• “The dialects commonly spoken among the natives of this part of India, contain neither literary nor scientific information, and are, moreover, so poor and rude that, until they are enriched from some other quarter, it will not be easy to translate any valuable work into them.”
  • “A single shelf of a good European library was worth the whole native literature of India and Arabia”
  • “All the historical information which has been collected from all the books written in the Sanscrit language is less valuable than what may be found in the most paltry abridgements used at preparatory schools in England”.
  • “Whoever knows that language (English) has ready access to all the vast intellectual wealth, which all the wisest nations of the earth have created and hoarded in the course of ninety generations. It may safely be said, that the literature now extant in that language is of far greater value than all the literature which three hundred years ago was extant in all the languages of the world together.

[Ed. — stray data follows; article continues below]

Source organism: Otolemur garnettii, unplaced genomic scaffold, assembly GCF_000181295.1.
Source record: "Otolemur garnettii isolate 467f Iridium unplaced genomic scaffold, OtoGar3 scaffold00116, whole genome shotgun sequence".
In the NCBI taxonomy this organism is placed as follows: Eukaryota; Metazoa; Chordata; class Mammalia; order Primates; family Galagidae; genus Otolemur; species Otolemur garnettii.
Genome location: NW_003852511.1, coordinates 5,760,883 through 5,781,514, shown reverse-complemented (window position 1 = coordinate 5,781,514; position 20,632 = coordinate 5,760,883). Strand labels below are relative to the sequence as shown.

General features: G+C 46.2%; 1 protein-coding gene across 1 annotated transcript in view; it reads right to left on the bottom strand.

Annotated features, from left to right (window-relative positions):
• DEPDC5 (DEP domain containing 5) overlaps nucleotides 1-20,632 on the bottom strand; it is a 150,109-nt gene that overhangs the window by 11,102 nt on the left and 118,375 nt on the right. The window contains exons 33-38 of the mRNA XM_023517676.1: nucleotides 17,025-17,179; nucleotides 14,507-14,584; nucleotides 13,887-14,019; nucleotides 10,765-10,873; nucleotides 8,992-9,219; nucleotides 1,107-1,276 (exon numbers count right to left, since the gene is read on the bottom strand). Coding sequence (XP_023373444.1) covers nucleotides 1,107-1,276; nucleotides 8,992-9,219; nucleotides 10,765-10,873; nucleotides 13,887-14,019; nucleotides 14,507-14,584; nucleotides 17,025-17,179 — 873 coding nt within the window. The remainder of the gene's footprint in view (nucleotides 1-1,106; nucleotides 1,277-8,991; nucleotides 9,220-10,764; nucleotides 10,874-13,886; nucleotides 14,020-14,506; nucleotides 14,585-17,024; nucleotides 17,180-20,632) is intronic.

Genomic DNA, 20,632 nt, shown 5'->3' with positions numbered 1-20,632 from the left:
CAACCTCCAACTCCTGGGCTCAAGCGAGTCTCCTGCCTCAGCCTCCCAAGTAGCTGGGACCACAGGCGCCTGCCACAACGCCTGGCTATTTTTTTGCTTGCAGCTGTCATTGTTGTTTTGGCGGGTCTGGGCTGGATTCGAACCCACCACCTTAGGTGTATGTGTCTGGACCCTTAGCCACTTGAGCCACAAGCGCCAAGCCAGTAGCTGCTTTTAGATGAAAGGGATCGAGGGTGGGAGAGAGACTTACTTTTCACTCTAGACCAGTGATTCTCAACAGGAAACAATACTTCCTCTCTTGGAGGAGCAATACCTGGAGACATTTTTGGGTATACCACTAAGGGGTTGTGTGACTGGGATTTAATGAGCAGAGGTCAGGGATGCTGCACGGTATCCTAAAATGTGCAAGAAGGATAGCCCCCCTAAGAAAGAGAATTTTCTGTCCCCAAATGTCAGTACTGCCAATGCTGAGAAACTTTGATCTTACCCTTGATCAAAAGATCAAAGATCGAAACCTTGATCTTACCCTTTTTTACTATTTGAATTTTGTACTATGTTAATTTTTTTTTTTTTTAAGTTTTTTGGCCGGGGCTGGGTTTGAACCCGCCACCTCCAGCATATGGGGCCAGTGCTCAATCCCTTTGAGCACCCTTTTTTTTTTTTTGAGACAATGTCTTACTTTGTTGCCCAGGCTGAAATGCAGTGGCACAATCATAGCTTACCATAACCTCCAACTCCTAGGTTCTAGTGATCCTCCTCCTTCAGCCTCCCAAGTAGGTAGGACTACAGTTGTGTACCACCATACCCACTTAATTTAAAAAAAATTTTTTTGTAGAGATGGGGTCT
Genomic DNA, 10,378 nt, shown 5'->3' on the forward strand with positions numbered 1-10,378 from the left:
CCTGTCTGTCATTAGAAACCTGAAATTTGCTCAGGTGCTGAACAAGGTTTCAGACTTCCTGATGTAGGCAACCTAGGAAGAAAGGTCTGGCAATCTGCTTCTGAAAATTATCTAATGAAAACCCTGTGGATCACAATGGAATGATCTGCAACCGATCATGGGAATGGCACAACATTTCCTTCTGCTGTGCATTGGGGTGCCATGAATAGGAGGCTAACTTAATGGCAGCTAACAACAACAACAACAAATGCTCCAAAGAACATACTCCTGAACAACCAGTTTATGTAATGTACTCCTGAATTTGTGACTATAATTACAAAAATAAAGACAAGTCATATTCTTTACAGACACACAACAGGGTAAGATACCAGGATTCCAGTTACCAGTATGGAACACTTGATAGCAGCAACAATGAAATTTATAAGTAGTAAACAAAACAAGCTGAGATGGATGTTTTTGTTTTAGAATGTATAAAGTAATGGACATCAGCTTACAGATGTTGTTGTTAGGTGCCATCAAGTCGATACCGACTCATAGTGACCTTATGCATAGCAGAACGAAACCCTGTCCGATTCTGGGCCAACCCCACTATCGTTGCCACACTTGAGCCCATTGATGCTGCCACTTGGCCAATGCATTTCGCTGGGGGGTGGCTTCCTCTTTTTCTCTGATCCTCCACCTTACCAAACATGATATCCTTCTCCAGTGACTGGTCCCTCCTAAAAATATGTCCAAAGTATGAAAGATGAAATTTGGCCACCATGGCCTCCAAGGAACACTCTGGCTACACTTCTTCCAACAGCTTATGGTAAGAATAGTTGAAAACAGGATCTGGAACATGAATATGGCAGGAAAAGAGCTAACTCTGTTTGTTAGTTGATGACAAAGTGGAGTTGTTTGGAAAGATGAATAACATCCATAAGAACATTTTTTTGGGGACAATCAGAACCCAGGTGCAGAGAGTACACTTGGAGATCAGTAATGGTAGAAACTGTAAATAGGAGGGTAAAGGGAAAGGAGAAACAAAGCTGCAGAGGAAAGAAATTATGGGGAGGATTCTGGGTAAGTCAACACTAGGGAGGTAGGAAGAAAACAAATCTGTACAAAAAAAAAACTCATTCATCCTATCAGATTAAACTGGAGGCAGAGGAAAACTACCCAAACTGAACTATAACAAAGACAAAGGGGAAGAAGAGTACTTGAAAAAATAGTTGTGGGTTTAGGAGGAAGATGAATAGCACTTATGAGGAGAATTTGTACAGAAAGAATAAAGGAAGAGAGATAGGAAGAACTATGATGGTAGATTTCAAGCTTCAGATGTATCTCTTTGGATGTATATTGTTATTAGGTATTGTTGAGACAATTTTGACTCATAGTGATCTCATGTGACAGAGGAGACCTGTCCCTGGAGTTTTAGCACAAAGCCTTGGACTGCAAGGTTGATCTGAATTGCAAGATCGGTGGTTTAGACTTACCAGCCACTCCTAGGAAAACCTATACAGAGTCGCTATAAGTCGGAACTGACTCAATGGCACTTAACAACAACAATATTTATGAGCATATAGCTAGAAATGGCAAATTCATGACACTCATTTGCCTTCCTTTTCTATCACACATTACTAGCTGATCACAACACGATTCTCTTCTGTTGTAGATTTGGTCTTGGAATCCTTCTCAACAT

• “It is impossible for us, with our limited means, to attempt to educate the body of the people. We must at present do our best to form a class who may be interpreters between us and the millions whom we govern; a class of persons, Indian in blood and colour, but English in taste, in opinions, in morals, and in intellect. To that class we may leave it to refine the vernacular dialects of the country, to enrich those dialects with terms of science borrowed from the Western nomenclature, and to render them by degrees fit vehicles for conveying knowledge to the great mass of the population.” From Thomas Babington Macaulay, “Minute of 2 February 1835 on Indian Education,” Macaulay, Prose and Poetry, selected by G. M. Young (Cambridge MA: Harvard University Press, 1957), pp-721-24,729.